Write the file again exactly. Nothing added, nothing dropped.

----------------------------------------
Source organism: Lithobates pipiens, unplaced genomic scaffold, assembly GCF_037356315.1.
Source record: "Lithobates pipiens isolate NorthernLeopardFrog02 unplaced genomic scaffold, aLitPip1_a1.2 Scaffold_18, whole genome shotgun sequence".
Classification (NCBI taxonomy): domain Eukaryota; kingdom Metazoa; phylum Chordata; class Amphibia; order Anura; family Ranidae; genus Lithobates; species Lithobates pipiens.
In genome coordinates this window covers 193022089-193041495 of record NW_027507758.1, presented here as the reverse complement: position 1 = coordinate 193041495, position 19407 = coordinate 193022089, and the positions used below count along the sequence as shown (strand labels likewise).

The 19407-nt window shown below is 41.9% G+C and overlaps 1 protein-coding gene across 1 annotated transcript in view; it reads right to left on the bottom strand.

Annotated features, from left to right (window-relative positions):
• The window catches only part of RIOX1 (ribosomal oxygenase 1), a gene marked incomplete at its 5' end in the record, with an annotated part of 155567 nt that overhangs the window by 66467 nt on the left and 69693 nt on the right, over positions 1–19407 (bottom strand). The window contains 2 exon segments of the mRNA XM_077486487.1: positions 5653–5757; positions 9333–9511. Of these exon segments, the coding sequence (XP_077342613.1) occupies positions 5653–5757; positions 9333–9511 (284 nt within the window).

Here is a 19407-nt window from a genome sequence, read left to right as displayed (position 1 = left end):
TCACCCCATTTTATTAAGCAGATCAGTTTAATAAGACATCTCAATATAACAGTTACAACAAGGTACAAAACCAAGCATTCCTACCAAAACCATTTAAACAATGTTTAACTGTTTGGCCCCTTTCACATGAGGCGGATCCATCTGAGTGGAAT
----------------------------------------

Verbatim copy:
Source organism: Lithobates pipiens, unplaced genomic scaffold, assembly GCF_037356315.1.
Source record: "Lithobates pipiens isolate NorthernLeopardFrog02 unplaced genomic scaffold, aLitPip1_a1.2 Scaffold_18, whole genome shotgun sequence".
Classification (NCBI taxonomy): domain Eukaryota; kingdom Metazoa; phylum Chordata; class Amphibia; order Anura; family Ranidae; genus Lithobates; species Lithobates pipiens.
In genome coordinates this window covers 193022089-193041495 of record NW_027507758.1, presented here as the reverse complement: position 1 = coordinate 193041495, position 19407 = coordinate 193022089, and the positions used below count along the sequence as shown (strand labels likewise).

The 19407-nt window shown below is 41.9% G+C and overlaps 1 protein-coding gene across 1 annotated transcript in view; it reads right to left on the bottom strand.

Annotated features, from left to right (window-relative positions):
• The window catches only part of RIOX1 (ribosomal oxygenase 1), a gene marked incomplete at its 5' end in the record, with an annotated part of 155567 nt that overhangs the window by 66467 nt on the left and 69693 nt on the right, over positions 1–19407 (bottom strand). The window contains 2 exon segments of the mRNA XM_077486487.1: positions 5653–5757; positions 9333–9511. Of these exon segments, the coding sequence (XP_077342613.1) occupies positions 5653–5757; positions 9333–9511 (284 nt within the window).

Here is a 19407-nt window from a genome sequence, read left to right as displayed (position 1 = left end):
TCACCCCATTTTATTAAGCAGATCAGTTTAATAAGACATCTCAATATAACAGTTACAACAAGGTACAAAACCAAGCATTCCTACCAAAACCATTTAAACAATGTTTAACTGTTTGGCCCCTTTCACATGAGGCGGATCCATCTGAGTGGAAT